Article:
As T.W.O. would put it, that’s overegging the pudding a tadge. I’ll never publish the most notorious and universal short story in American history. More intimately, my husband is not a Kavorka Man.
But she and I both are housewives with strong intellectual drives living in whitopias where household help is only for weird inferior women who can’t manage entirely on their own or micromanage the bleep out of that poor cousin they did have come by a few days a week. She couldn’t get nice college girls because mother’s helping was beneath them in 1950 and non-college girls were from families that hadn’t moved in 50-100 years and so they didn’t have anyone “strange” come help. People tend to think college towns are all the same, but they operate along a continuum. And Jackson was not in a college town where the degree was a MRS.
She also put her kids in preschool, which was called “community nursery school” and which 10-20% of women used back then. Exact data is had to come by because of terminology and lack of collecting data issues. And even back then it was the middle and up stay at home mothers who used it part-time and the smaller pool of working mothers using it full time.
I have her sense of anxiety and frustration, but not her pretty solid domestic skills. Our children find us odd but loving. There is a sort of weirdly beautiful e-drama online somewhere where one of Stanley Jackson’s coed affairs is bragging about it on salon or something similar and Shirley’s kids post comments defending their mother and whaling on the smarmy coed selling the only interesting thing about herself. I was touched by the love her kids (one of which I think was a grandparent by now) had for her and their respect for her hard work keeping their home so it could be an entertainment vehicle for dad.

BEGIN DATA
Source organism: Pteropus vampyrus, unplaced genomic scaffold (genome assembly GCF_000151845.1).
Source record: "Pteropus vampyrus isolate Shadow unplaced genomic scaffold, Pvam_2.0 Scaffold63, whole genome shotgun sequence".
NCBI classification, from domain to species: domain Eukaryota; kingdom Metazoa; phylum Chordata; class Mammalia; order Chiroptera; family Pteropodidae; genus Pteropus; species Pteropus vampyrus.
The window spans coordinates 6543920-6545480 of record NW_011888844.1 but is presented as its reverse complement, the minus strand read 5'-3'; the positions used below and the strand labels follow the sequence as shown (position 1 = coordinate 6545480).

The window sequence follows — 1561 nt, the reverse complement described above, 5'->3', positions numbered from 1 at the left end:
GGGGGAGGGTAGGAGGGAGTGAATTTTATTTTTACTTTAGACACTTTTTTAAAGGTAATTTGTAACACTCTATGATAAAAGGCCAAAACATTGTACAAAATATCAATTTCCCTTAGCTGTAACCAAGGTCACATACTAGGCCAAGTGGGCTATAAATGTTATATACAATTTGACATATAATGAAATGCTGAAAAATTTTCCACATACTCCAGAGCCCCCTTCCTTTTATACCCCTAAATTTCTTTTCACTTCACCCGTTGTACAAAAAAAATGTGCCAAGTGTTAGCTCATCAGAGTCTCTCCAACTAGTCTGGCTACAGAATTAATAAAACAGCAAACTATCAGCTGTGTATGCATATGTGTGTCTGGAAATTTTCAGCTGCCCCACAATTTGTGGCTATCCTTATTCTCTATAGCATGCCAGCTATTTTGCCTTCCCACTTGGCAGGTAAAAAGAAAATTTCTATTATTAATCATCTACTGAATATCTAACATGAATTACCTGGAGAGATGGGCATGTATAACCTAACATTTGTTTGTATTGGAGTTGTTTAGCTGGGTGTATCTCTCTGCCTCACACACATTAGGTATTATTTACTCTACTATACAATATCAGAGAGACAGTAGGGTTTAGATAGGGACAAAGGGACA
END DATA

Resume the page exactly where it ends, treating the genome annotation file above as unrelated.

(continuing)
Stanley Jackson was a literary critic and professor who tomcatted around and expected his wife to produce both domestically and intellectually, but was jealous of her ability to get thousands of dollars for a handful of stories about women and children and often the domestic sphere.
I 100% do not think I can compete with the mad literary skills of Mrs. Jackson, but it’s reassuring in a strange way to know that this literary ninja had some of the same struggles I, a much more ordinary housewife, have sixty or so years later.
It also brings me back to wanting to smash conservatives in the face for chronically declaring that there was no widespread frustration among average women in the 1950s and during the WWII era and that anyone talking about it was just a loser who was unhaaaaappppy or a communist. Shirley Jackson wrote for Good Housekeeping, for pity’s sake. She was not writing some edgy scandal stuff like Peyton Place. And yet there remain in both sets of writing much the same sort of struggles of women trying to adapt to the rapid shifts in technology, social roles and relationships with men.
One of the anecdotes in her domestic memoirs is about a pregnant woman she meets at the hospital when she has her third baby who is running late on delivering and is relieved and happy to be free of household tasks for what in the anecdote is about two weeks and heading into a third. General audiences of women wouldn’t have wanted to read about stuff like that if it didn’t seem real. They were very quick to write letters where they believed something to be unrealistic in its slicing of life.
Anyway I’ve only just begun reading her domestic memoirs and that sensation of being drawn close in time to a writer across so many seismic changes in daily life is dizzying.